Monday, June 4, 2012

Mystery Plant

 I have a mystery that I hope someone can solve for me. 

 The company we use at work for the majority of our office supplies sent us a plant a back a few years ago (2008?) .  It was very small, so they could mail it in a small box.  no more then 6" tall and the pot was maybe 2" in dia.

There was no literature with it, so I didn't know what kind of plant it was or how to care for it.
My office has north windows, and set it on the counter by the window.  It has been there summer and winter since I got it.

I repotted it last year into a larger pot.  and took some pictures to a greenhouse, but they weren't much help.  It was thought it was a bamboo, but it ?????

 So I decided to take some more pictures today and ask all of you if you know. 

I held up some of the leaves so you can get a look at the stems, this is the first year they are starting to look a bit woody.  there are small plants starting every so often
I took a close up of the leaves in hopes that would help.
Here is a look at the top of the tallest branches, just in the last couple of months, they have started to branch out.

Another look at the branching

You can see how tall it has gotten,  it is about 30" now.
 If anyone knows what this is, I would appreciate it.



  1. I don't know what it is, but I have sent photos to the Minnesota University Extension Master Gardener program to ask questions before - maybe a program like that could help? You probably asked the office supply company already - but that would be something I would forget to do :)

    1. I once asked the rep for their company about it, she was clueless, didn't even know that plants had been sent. I know it came from them because the plant pot had their name on it.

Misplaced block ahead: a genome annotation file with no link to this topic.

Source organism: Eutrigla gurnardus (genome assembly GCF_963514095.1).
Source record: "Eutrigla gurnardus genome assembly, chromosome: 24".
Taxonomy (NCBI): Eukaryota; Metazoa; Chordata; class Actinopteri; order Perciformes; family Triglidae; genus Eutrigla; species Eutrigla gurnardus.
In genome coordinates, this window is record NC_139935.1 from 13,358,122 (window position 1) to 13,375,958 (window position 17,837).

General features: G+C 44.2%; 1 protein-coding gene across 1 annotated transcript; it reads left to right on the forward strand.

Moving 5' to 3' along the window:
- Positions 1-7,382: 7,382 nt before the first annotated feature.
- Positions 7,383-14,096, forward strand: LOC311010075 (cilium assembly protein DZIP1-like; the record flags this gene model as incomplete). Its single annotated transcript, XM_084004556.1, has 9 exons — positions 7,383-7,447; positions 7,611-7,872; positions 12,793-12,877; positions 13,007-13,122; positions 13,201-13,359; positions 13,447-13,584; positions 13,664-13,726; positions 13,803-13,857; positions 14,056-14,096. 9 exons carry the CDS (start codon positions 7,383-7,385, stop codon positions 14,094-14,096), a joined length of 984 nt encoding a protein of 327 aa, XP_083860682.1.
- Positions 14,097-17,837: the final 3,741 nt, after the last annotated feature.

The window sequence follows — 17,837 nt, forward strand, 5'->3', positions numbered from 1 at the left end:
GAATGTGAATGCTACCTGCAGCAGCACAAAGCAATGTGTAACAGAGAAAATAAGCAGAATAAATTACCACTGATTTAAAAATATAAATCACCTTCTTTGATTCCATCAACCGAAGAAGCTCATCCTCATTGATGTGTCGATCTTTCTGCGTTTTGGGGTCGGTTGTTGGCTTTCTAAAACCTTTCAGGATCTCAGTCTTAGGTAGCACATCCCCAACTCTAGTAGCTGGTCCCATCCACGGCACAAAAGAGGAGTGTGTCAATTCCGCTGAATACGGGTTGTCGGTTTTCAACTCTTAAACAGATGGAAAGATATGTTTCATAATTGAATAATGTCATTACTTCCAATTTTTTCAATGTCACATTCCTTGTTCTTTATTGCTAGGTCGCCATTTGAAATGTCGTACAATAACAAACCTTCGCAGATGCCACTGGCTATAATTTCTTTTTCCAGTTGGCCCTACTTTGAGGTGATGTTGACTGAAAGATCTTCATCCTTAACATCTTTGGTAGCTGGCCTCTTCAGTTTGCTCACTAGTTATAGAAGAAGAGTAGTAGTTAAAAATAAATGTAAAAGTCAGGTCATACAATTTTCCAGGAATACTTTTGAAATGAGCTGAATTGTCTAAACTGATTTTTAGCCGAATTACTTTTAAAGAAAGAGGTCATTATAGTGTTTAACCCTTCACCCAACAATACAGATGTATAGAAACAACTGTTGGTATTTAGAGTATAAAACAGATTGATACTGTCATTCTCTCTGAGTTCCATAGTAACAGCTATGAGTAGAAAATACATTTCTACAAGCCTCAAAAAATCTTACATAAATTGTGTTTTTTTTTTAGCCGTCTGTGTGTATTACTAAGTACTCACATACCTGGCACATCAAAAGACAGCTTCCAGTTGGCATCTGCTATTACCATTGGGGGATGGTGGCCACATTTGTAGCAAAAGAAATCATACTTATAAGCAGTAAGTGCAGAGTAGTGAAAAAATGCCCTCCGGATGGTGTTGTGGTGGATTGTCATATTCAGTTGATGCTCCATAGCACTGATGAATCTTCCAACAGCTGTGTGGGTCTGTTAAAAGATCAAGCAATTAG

2. I think your mystery plant might be a type of ficus. Possibly Ficus Alii. Not positive by any means, but it looks similar to one I had at work a couple of years ago. That one was tree form, yours looks like it is bush form...but have seen a variety of different versions with slightly different leaves and growing habits. They are pretty hardy and easy to grow, less likely to loose their leaves than the Ficus Benjamina that most people think of when they hear ficus.

    1. Thanks Julie, I will do some checking on that.

  3. I agree about the ficus family, especially if the leaves have a bit of a waxy feel and seep a white sticky "milk" when injured or broken off.

    If the leaves are a stiff ridgid to touch, it might be in the laurel family (think bay leaves) and have a pungent aroma when rolled between fingers.

    1. Hi Jeanette, the leaves are waxy feeling, but do not exude any juice white or otherwise if torn ~ I just tried it.
      Also the leaves have no smell, I use bay leaves in cooking so have an idea of that smell, but no.


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